This squad, organized by geography, was pandemic prompted: NFL officials drove to games.
An all-Black officiating team took to the field for the first time last night to oversee ESPN’s Monday Night Football match between the Los Angeles Rams and the Tampa Bay Buccaneers.
“This historic Week 11 crew is a testament to the countless and immeasurable contributions of Black officials to the game, their exemplary performance,” said NFL executive vice president of football operations Troy Vincent, “and to the power of inclusion that is the hallmark of this great game.”
According to ESPN, the NFL “assembles its 17 officiating crews before the season and works to keep them together for each game to promote cohesion and communication.”
Under the spotlight in Tampa, this particular team was organized by home geography and prompted by the coronavirus pandemic, allowing officials to drive to games. Further, the league also took the opportunity to highlight diversification in its officiating department.
Monday night’s crew was led by referee Jerome Boger. It also included umpire Barry Anderson, field judge Anthony Jeffries, line judge Carl Johnson, down judge Julian Mapp, side judge Dale Shaw and back judge Greg Steed.
“I am proud of my heritage and excited about my participation in this historic game,” Boger told ESPN before the game. “The opportunity to work with a great group of Black officials and exhibit our proficiency in executing our assignment is something I am really looking forward to.”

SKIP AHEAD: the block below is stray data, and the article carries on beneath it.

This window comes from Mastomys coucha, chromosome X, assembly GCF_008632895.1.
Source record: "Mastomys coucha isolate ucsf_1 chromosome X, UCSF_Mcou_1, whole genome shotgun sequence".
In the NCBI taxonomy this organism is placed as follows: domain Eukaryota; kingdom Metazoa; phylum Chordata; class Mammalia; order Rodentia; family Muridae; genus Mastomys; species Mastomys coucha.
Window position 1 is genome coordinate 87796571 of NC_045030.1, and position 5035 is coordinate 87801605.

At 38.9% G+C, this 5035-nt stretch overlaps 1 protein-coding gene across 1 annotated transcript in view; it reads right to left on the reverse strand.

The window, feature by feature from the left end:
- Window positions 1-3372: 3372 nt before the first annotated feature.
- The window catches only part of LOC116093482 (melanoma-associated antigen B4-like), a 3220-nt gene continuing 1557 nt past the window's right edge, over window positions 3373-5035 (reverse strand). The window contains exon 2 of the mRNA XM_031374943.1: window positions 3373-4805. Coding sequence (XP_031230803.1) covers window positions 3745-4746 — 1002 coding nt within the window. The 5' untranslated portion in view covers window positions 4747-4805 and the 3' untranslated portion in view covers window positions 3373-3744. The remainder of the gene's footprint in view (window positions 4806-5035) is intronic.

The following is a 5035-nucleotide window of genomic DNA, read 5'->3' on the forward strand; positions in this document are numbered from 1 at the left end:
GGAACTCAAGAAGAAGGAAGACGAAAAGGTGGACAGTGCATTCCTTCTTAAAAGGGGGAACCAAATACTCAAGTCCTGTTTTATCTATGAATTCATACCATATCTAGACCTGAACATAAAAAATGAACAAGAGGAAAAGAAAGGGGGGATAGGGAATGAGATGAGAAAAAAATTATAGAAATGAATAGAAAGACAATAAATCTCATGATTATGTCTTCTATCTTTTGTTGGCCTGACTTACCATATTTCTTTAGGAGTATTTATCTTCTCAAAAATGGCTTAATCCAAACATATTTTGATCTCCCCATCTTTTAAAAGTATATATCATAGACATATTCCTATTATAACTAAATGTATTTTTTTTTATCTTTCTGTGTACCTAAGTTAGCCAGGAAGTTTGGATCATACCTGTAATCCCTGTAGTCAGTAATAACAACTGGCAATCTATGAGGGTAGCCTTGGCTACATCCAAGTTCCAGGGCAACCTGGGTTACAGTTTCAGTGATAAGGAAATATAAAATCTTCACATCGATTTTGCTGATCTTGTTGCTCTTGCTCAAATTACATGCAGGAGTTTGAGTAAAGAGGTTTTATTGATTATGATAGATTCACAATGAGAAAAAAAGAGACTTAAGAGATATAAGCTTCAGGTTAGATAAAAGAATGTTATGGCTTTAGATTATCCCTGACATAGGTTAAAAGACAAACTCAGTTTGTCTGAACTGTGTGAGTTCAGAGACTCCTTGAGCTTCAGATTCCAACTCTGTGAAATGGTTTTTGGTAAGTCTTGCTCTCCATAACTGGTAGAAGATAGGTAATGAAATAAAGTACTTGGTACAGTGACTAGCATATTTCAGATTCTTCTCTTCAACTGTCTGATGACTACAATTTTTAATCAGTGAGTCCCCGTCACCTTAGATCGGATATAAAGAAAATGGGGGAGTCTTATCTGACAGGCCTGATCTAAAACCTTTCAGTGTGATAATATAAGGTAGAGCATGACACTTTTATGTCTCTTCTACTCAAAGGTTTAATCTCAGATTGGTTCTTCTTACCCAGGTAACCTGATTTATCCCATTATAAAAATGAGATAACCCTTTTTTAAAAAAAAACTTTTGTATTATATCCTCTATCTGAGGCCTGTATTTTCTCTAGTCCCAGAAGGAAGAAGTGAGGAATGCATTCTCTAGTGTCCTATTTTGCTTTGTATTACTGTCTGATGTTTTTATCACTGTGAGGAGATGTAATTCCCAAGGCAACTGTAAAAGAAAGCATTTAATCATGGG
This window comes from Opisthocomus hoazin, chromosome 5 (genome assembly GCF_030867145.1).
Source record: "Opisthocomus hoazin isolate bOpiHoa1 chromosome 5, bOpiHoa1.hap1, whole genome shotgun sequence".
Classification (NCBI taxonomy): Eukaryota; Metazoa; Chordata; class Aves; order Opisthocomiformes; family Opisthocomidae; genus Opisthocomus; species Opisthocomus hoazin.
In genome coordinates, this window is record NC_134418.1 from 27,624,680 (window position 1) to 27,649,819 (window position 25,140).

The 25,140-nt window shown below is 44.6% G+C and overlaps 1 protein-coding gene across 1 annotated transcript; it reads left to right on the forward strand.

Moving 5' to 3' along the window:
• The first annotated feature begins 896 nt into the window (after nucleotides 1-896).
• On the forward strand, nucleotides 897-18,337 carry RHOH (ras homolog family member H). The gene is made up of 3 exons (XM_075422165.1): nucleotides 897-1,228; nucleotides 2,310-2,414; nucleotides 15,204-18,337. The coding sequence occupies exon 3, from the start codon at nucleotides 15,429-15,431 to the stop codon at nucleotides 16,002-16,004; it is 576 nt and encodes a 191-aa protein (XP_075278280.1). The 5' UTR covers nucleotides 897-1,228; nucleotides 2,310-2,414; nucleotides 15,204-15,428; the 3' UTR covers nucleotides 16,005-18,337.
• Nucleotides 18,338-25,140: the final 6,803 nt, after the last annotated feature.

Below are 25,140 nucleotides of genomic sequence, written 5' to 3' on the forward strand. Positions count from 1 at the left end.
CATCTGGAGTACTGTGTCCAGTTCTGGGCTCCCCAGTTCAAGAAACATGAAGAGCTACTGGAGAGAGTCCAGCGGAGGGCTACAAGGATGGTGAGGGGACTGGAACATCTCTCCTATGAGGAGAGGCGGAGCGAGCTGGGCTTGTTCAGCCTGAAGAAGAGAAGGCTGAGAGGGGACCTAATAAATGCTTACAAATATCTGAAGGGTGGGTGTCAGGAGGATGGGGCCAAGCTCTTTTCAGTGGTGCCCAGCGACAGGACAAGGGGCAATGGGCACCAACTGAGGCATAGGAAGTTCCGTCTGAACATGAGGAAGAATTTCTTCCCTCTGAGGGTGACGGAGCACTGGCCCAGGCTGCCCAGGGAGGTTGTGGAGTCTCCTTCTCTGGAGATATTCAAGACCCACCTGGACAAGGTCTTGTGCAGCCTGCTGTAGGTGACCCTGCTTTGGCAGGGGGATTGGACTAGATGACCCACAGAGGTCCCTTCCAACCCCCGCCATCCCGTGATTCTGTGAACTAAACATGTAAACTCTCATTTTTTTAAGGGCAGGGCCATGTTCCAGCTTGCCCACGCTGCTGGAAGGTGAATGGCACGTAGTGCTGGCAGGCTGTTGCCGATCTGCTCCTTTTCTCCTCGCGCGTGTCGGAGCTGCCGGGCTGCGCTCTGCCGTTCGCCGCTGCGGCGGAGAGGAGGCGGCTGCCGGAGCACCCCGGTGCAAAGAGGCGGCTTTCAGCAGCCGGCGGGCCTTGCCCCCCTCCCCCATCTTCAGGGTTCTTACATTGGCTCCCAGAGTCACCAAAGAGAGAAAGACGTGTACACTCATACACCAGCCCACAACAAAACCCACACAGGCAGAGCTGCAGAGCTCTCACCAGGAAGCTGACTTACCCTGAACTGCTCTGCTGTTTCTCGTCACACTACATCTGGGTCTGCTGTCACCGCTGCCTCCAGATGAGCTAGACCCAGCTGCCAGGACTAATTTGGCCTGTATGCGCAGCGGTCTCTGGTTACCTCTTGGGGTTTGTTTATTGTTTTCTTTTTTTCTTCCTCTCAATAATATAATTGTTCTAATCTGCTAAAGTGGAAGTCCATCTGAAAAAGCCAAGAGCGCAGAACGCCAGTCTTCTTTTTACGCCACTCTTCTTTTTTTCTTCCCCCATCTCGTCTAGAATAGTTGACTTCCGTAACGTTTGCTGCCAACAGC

During the 2020 season, the NFL has been taking steps to promote racial equity.
“Lift Every Voice and Sing” is played before the start of every game, and teams are working to elevate people of color within its ranks.
The first Black official in the NFL — or any professional sport — was Burl Tover, who was hired in 1965. Toler, a head linesman in the league, became the first African American to officiate a Super Bowl game during the 1979 season.
Read More: Can Biden fix America’s racism problem?
Predictably, one social media user opined “What should matter is the quality of the referee, not the color of the skin.”
Another replied, “Because if the quality of the refs are what we’ve always looked for when choosing them, then we would’ve seen an all-black officiating crew decades ago. But alas, racism. It’s an achievement in a seemingly perpetual battle for equality.”
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